20 July 2010

Dinghy Build (Part three)

Back in January, Kyle and I told you all about how we built a dinghy out of plywood, epoxy and bright paint.  Here's how it worked out:
After putting a couple thousand miles under the keel, our homemade dinghy has definitely seen some sights.  And better days, I might add.  I would like to point out that just Sunday afternoon some grown women were screaming in admiration of my paint job, and they didn't even see it in its full magenta glory.

Home again - 7.20.2010
Maiden voyage - 1.20.2010
 Despite the strength of the epoxy, in rougher waves the docks still took quite a toll on "Dinghalicious" (I swear, Kyle came up with that.  To this day, we still refer to her affectionately as 'Liscious).  One thing that we considered when building the dinghy is adding a second sheet of plywood to the bow.  As you can see, it would have been extremely beneficial.  While we were in Oriental, the dinghy could just slip under the dock, then a few waves sent the brunt of the force to the middle of the bow.

We had even put some pool noodles on 'Liscious to combat the brutal dinghy dock in Oriental, but by the time we left, you can see the bow was still looking a little sad.  Right now all we have left is the stern noodle, and it disintegrates on whoever leans against it (usually me.  It took me quite a while to figure out why I had blue stuff all over my back and shorts whenever we were walking around town).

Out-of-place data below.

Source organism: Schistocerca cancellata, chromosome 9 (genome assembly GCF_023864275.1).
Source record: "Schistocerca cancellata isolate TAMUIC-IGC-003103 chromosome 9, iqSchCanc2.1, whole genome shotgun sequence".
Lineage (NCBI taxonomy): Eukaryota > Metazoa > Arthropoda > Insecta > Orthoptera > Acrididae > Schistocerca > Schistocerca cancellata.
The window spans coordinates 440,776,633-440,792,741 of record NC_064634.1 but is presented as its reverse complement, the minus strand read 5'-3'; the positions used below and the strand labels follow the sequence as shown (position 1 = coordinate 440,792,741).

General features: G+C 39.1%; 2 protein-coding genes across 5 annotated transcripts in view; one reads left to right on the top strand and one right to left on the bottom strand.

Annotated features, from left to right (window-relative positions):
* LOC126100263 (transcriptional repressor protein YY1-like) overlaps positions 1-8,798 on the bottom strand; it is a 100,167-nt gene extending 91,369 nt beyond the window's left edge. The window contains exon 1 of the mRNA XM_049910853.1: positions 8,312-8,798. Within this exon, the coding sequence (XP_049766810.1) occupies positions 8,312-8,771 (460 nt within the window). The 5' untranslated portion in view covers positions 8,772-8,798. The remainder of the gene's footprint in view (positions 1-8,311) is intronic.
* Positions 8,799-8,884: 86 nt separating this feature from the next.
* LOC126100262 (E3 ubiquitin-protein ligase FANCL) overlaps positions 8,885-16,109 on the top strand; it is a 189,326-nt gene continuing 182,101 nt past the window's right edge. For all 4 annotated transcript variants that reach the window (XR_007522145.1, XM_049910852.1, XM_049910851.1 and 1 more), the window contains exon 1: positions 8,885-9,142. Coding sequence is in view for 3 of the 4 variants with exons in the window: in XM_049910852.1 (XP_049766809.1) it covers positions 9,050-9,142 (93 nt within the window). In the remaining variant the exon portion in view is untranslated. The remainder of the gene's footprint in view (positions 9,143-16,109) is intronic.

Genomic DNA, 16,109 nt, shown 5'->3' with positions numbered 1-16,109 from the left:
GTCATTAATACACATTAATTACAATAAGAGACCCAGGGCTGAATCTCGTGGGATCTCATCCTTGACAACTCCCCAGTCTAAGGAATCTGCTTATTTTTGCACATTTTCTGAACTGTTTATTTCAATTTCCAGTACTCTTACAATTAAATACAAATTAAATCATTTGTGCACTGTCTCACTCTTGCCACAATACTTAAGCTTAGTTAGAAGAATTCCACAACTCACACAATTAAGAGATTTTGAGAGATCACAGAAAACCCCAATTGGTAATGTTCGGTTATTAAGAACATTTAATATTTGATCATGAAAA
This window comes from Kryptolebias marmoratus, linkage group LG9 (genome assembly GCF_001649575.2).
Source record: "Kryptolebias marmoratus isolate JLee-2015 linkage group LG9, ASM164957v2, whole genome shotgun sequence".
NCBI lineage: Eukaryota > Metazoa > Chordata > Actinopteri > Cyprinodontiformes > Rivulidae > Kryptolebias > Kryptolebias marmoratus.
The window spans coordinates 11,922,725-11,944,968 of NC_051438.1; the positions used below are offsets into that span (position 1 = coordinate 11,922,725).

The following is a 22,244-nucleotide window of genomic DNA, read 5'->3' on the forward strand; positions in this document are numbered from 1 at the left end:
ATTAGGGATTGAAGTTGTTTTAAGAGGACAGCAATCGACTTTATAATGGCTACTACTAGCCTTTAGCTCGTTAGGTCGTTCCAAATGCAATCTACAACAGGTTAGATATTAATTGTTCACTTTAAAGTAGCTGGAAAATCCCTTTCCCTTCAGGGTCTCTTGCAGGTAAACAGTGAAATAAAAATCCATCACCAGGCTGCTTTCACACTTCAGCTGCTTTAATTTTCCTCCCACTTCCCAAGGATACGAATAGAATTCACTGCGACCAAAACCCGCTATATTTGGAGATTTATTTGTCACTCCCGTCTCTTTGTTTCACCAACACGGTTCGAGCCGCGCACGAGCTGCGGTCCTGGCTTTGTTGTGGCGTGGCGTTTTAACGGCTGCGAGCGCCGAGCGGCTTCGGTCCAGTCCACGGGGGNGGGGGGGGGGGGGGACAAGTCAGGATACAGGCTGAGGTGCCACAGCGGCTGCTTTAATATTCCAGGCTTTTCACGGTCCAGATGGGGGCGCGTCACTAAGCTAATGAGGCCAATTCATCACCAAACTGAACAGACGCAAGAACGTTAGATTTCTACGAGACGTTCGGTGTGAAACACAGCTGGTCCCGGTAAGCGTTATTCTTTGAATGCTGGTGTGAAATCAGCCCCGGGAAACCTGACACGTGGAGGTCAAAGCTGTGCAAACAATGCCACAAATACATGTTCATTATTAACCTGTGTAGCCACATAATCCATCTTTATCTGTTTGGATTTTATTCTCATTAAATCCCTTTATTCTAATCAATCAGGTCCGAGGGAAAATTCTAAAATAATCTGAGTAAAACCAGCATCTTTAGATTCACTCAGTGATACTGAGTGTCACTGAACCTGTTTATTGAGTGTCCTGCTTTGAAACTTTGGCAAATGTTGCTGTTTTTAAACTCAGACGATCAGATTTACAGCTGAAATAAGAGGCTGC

These are all pretty cosmetic, nothing substantially structure-related.  Our worst problem, by far and above, was oar locks.  If you are going with a rowboat, shell out the extra cash and get some good oarlocks.  If you have to row a half mile, crossing a busy channel at night, you don't want to risk shearing off an oarlock and having to row canoe-style the rest of the way to the boat.  We started out with clamp-on oarlocks.  Those twisted, which made rowing nearly impossible.  Next we tried U-style oarlocks, and those both sheared off right below the U (and this always happens where you're about halfway between the dock and the boat). 

The original oarlock sockets were on the brink of failure by the end of the trip, but they were still holding.  On one oar, we have half of each original clamp-on oarlock (almost too twisted to row with), and on the other we have a combination of hose clamps through which we put a ratchet extension.  We've been through a couple hose clamps on that too.
Oh, and also, we managed to accrue a few barnacles whilst sitting in Titusville for a couple weeks.
The dinghy is alive!

Finally, we've made some serious decisions about "next time."  Next time, we are building a sailing dinghy - too much fun, and only a little more work.  We actually saw the sailing version of our dinghy while we were in Titusville, FL.  It would be a lot of work to modify our current dinghy, plus she's a little beat up already so we would just build a new one.  And next time, we're bringing an outboard.  Maybe it will just be a little electric trolling motor, but dangit, we're going to have one.  Some of those anchorages are just too far from the dock to row.

And to top all this off, Kyle went to a job interview today, and he starts work at 8am tomorrow!  That is extremely good news, plus he'll be working at a marine electronics company so he still gets to work on boats every day.  I've had one interview already that I'm waiting to hear back on, and I am keeping on top of the job listings.  If anyone needs a mechanical engineer, I need a job - maybe we can work something out :P

No comments:

Post a Comment